Mostly Butterflies

Last week I received a surprise parcel from Macmillan.  I had a suspicion as to what it might be but was completely wrong as it turned out to be a beautiful copy of Matthew Oates’ His Imperial MajestyMy first flick through showed me that it has some gorgeous illustrations but I was somewhat sceptical about the review on the front cover from Patrick Barkham – ‘Monumental, transcendent, hilarious.’  This is a natural history of the Purple Emperor butterfly and it is packed full of fascinating information.  How could it possibly also be hilarious?

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I had to take this picture on a rainy day when not a butterflywas in sight so I made do with a brooch.

It turns out that it can.  I am still only partway through (my Mum who doesn’t normally like reading non-fiction was so taken with this book that she borrowed it to read herself) but there are definitely some very funny moments.  I particularly enjoyed the account of a meeting with a walker when the author was lying flat on his back looking for butterflies in the trees above him with binoculars.

I love butterflies.  Hacking out on the ponies I often see many of them flitting about the hedgerows and although I can identify very few of them they are wonderful to watch.  I even have a sketchbook from when I was eight or nine to which I gave the misleading title of Mostly Butterflies.  On looking through it I find that there is precisely one butterfly – apparently a Monarch.  A more accurate title would have been Mostly Horses but I was obviously very keen on butterflies at the time – even if it was a short time.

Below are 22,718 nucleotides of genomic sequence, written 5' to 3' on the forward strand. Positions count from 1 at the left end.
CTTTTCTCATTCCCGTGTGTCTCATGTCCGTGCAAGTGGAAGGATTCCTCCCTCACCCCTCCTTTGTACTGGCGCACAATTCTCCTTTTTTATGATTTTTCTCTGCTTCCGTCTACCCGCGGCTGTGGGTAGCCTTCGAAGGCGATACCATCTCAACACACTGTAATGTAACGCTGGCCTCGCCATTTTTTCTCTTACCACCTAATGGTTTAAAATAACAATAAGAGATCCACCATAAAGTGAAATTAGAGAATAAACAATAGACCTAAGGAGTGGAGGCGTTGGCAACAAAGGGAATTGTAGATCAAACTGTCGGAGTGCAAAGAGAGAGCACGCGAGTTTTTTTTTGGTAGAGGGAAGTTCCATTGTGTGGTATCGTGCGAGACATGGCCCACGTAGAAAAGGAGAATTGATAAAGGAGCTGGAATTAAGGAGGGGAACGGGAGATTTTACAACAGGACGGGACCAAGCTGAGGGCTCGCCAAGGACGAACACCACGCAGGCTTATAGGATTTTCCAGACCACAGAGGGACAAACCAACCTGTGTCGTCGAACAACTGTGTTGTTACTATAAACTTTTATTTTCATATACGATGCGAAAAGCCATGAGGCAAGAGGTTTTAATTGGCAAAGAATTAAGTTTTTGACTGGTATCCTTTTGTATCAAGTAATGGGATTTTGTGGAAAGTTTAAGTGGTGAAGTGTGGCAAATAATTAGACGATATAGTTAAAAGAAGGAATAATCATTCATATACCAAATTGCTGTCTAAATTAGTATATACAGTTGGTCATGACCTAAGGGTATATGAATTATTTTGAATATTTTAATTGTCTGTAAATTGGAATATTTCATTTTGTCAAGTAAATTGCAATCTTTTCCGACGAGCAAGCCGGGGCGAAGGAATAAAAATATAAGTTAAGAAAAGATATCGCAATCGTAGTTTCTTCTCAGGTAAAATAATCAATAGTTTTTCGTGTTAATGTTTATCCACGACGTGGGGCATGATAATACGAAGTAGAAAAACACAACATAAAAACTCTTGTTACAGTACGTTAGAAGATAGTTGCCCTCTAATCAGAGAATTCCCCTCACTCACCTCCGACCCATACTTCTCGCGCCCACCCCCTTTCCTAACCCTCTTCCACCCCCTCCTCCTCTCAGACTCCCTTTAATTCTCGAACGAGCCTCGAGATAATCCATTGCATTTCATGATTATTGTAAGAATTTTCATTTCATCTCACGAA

Thank you to Macmillan for the free review copy.  I am looking forward to reading the rest of it when I get it back!

Listening and Learning

I mentioned in my last post that Five by Hallie Rubenhold was one of my favourite books from last year. It is essentially a biography of the five women killed by Jack the Ripper and is very much a book about their lives and not their deaths – although those are covered too.

It is an utterly fascinating book and I was genuinely gripped by it. I wanted to know what happened to those women and how they ended up on the streets of Whitechapel.

Non-fiction can be a struggle for me. No matter how much I am interested in a subject and want to read the book, I do not tend to pick them up. Instead I go for stories. I can’t really explain it but I love to get lost in another world.

In the case of Five, it had been sitting on my shelf for months just waiting for me to pick it up. Every time I started a new book it was overlooked. Then I thought of audiobooks and borrowed a copy from the library.

It was a revelation. I was hooked and just couldn’t stop listening. Which was potentially awkward at times when I had forgotten my earphones – if someone had walked in on me and just heard snippets out of context it might have sounded odd!

Audiobooks are definitely a great tool and something I will remember the next time I want to read a non-fiction book but am putting off starting it. I should manage to learn much more this way!